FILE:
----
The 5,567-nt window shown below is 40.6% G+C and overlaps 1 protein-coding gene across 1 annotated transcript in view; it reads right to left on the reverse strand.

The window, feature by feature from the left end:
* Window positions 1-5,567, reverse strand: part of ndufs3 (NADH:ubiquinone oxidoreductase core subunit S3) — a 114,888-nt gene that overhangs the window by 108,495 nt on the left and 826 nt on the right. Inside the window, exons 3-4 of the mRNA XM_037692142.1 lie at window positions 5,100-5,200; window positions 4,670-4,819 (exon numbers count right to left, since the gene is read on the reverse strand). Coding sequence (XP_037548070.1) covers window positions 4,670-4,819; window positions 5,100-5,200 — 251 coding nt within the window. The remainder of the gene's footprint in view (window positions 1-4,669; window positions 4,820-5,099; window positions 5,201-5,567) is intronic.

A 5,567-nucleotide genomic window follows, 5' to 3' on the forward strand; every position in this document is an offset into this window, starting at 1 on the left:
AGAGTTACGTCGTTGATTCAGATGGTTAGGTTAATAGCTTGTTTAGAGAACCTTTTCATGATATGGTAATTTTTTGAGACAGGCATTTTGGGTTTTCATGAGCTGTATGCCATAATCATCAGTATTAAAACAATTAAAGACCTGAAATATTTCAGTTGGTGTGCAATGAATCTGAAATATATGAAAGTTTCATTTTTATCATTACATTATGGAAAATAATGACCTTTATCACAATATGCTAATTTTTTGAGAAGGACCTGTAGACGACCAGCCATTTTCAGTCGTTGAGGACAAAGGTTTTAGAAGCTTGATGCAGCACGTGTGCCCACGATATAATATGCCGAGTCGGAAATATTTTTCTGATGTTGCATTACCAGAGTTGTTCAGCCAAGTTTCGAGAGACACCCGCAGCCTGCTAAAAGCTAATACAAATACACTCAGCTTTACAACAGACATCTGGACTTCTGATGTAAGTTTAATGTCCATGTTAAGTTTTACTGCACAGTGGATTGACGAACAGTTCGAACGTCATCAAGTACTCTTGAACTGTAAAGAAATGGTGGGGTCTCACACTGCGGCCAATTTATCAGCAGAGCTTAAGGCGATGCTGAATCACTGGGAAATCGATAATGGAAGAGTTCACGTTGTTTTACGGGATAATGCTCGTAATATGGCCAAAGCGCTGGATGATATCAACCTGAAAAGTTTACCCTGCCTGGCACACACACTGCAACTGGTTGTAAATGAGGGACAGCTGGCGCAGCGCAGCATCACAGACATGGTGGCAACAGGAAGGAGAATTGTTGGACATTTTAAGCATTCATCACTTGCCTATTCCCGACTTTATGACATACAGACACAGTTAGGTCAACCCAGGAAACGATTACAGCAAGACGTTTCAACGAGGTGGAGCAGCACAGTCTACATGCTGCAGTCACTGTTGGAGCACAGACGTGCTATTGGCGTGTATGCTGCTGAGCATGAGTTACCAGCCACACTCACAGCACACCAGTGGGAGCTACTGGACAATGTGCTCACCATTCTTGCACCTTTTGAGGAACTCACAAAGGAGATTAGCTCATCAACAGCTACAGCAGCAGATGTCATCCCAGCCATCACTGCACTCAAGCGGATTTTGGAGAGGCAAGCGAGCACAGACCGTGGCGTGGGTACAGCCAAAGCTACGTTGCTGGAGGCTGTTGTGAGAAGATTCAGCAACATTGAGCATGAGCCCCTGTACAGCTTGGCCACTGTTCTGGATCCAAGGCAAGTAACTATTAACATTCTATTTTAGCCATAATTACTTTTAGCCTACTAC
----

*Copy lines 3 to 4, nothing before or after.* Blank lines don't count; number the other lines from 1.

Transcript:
* Window positions 1-5,567, reverse strand: part of ndufs3 (NADH:ubiquinone oxidoreductase core subunit S3) — a 114,888-nt gene that overhangs the window by 108,495 nt on the left and 826 nt on the right. Inside the window, exons 3-4 of the mRNA XM_037692142.1 lie at window positions 5,100-5,200; window positions 4,670-4,819 (exon numbers count right to left, since the gene is read on the reverse strand). Coding sequence (XP_037548070.1) covers window positions 4,670-4,819; window positions 5,100-5,200 — 251 coding nt within the window. The remainder of the gene's footprint in view (window positions 1-4,669; window positions 4,820-5,099; window positions 5,201-5,567) is intronic.

A 5,567-nucleotide genomic window follows, 5' to 3' on the forward strand; every position in this document is an offset into this window, starting at 1 on the left: